Ways to Infringe a Patent
A patent can be infringed in two basic ways: directly and indirectly.
These different ways of infringing are important to understand by
anyone wanting to enforce patents and by anyone wanting to avoid
infringing a patent.
A patent claim is directly infringed by some product when that
product practices each limitation of the claim when
the claim is a method claim, or includes a structure equivalent
to each limitation of the claim when the claim is an
apparatus claim, or does both in the case of a means-plus-function
claim. The term limitation is used by lawyers and those
in the know to mean the step or steps spelled out in the patent
There is another way of directly infringing known as the doctrine
of equivalents. If a product doesn't perfectly meet the limitations
of a claim, it may still infringe on the patent if it does something
that a person of ordinary skill in the art (POSITA or
OOSITA) would know was equivalent. While this may seem
like a loophole, its actually quite fair. Suppose someone
patents a glass bulb containing a filament that produces light
when an electric current is sent through it. The inventor
may not realize that a bulb made of specially treated plastic would
also work. The key to the invention isn't the material from which
the bulb is made. Thus a plastic bulb could infringe on the patent
because of the doctrine of equivalents.
If a product doesn't directly infringe a patent, it may also indirectly
infringe. There are two types of indirect infringement: induced
infringement and contributory infringement. Encouraging others to
infringe a patent is called induced infringement. When
two products working together infringe on a patent, thats
called contributory infringement.
Induced infringement occurs when some party purposefully causes
or encourages another party to infringe a patent. The key work here
is purposely. Induced infringement must meet these criteria:
- The infringer actively encouraged or instructed another party
on how to use a product or perform a process in a way that infringes
the patent claims.
- The infringer knew of the patent.
- The infringer knew or should have known that the encouragement
or instructions would induce infringement of the patent.
- The other party actually infringed the patent.
So induced infringement requires that the infringer purposely got
another party to infringe a patent. Lets say you have a software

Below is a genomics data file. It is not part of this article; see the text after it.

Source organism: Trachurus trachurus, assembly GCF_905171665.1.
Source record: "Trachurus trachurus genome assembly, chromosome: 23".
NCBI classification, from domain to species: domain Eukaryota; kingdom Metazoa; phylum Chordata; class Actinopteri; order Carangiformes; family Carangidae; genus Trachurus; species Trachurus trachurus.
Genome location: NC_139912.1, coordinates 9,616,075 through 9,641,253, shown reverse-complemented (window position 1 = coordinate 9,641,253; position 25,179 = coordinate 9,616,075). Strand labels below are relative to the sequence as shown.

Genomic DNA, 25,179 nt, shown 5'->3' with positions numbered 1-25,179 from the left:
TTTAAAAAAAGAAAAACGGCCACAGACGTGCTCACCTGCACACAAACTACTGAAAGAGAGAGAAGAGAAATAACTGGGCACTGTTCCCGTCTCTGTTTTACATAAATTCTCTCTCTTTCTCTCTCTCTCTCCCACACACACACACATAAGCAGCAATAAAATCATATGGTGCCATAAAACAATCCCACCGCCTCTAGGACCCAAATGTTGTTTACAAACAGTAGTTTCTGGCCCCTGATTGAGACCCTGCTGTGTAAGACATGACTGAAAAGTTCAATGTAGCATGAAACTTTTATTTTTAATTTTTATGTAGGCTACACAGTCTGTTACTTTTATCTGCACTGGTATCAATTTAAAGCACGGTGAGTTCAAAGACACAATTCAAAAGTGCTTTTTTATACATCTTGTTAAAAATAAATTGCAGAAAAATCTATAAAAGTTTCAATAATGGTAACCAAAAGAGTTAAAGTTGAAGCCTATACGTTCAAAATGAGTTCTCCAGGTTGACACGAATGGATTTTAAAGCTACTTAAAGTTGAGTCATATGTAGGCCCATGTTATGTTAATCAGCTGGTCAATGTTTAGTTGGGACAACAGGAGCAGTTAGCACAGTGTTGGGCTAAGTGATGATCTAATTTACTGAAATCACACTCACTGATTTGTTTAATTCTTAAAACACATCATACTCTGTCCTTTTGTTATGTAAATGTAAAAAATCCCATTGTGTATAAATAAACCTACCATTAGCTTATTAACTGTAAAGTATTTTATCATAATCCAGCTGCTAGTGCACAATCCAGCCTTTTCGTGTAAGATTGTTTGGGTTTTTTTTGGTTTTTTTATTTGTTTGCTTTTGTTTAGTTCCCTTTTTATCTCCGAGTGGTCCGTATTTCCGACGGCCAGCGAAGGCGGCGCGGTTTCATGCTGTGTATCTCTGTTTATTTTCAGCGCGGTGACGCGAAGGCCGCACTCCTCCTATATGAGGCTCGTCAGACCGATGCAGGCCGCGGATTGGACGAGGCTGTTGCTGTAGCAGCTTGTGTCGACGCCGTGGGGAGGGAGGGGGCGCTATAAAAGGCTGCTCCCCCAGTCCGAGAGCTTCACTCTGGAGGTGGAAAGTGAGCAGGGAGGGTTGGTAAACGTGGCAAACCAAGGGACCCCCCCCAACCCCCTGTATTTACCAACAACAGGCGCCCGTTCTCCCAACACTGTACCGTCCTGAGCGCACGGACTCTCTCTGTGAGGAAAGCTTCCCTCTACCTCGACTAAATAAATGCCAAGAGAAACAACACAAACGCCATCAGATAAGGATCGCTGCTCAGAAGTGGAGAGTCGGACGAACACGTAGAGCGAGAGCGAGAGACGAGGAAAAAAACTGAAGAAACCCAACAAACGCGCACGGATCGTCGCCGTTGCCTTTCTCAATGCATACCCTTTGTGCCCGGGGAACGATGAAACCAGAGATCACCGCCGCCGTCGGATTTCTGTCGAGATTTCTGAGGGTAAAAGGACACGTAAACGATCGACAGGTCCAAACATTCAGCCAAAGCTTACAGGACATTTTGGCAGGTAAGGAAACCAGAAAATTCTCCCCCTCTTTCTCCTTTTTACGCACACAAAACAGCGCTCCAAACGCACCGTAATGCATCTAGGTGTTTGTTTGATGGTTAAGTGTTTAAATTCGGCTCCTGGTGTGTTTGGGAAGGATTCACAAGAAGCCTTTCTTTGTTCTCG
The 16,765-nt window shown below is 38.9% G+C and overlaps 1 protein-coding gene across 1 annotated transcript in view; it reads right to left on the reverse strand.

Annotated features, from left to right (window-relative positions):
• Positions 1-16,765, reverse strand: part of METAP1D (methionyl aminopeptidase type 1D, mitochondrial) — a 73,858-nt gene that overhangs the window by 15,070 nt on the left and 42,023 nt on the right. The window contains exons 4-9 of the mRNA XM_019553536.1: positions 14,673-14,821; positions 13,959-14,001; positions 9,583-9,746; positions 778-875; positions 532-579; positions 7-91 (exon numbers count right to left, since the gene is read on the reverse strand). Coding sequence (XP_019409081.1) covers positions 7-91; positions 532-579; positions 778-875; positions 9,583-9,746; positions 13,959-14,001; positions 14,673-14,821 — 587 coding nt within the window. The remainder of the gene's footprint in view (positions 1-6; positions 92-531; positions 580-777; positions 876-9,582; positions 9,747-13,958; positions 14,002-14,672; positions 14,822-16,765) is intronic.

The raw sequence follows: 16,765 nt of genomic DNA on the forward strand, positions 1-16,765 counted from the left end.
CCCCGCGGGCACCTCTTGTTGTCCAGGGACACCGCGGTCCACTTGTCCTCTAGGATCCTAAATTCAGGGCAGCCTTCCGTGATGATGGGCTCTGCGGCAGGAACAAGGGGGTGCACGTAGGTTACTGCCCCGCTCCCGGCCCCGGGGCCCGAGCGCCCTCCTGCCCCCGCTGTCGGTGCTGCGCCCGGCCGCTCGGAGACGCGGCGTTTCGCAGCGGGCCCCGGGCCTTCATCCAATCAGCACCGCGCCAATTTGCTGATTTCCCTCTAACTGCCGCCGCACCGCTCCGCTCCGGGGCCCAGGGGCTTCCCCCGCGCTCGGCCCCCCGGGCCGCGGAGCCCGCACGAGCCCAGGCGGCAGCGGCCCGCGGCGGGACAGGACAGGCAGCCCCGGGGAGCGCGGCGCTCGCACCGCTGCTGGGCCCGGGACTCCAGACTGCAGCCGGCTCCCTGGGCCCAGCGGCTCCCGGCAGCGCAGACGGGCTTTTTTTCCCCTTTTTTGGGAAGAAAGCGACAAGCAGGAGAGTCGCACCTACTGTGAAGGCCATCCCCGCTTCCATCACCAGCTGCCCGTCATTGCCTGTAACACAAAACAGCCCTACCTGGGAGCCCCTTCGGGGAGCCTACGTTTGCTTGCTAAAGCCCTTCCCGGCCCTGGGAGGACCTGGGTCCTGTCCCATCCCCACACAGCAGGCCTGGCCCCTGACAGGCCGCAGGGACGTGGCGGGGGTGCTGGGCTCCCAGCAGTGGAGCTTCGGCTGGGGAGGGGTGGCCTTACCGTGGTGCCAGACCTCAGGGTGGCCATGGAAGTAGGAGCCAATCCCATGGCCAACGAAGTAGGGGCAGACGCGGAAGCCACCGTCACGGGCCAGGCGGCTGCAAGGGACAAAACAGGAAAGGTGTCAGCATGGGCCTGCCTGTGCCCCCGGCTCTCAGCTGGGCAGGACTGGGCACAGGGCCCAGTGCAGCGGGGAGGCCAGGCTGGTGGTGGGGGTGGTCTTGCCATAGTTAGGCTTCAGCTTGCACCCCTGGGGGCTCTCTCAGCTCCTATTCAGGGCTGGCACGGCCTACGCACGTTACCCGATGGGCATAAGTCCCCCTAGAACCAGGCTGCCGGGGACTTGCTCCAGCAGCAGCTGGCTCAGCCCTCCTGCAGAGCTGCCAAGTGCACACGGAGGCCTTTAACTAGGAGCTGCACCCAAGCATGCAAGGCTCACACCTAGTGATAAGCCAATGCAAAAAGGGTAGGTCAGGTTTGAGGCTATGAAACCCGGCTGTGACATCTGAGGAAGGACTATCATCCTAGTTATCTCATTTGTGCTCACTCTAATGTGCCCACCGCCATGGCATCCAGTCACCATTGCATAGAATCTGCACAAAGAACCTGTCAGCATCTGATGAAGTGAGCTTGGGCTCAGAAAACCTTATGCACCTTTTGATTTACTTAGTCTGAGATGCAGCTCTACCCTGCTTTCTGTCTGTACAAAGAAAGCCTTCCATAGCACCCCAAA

company that produces word processing software, and your competitor
has a patent on checking the spelling of words in a document and
putting a squiggly red line under misspelled words. You need a spell
checker, but you dont want to infringe, so your product outputs
misspelled words to a separate file and you recommend that your
customers buy third-party software that reads in that separate file
and puts squiggly red lines in the documents. You may be inducing
infringement by encouraging your customers to perform the patented
method. And dont try to use an orange line or a chartreuse
line, because youll probably still be infringing under the
doctrine of equivalents.
Contributory infringement occurs when one party who knows about
the patent supplies a component to another party to use in an infringing
product. Contributory infringement occurs if the party who received
the component directly infringes the patent and if the component
has the following characteristics:
- The component is a significant part of the invention.
- The component is especially made for use in a way that infringes
- The supplier knows that the component was especially made for
- The component doesn't have any substantial non-infringing use.
So contributory infringement requires that the infringer knowingly
supplied another party with a product that was incorporated into
a second product, causing the combination to infringe a patent.
Lets take the example again of your word processing company.
Suppose your word processing company decides to buy the third-party
squiggle generator software to incorporate into your word processor.
You meet with the head of the squiggler company and tell her that
your word processor doesn't infringe on your competitors product
and the squiggler doesn't infringe. You want to embed the squiggler
into the word processor. At that point you've just lost the game,
because the squiggler company knows that the combination infringes
and so they can be found to be contributory infringers. Because
its your product, you can be liable for direct infringement
in this scenario.
However, if the squiggler can be used to underline important words,
hyperlinks, and naughty words in addition to misspelled words, then
the squiggler company may be OK because the component has significant
uses that are non-infringing.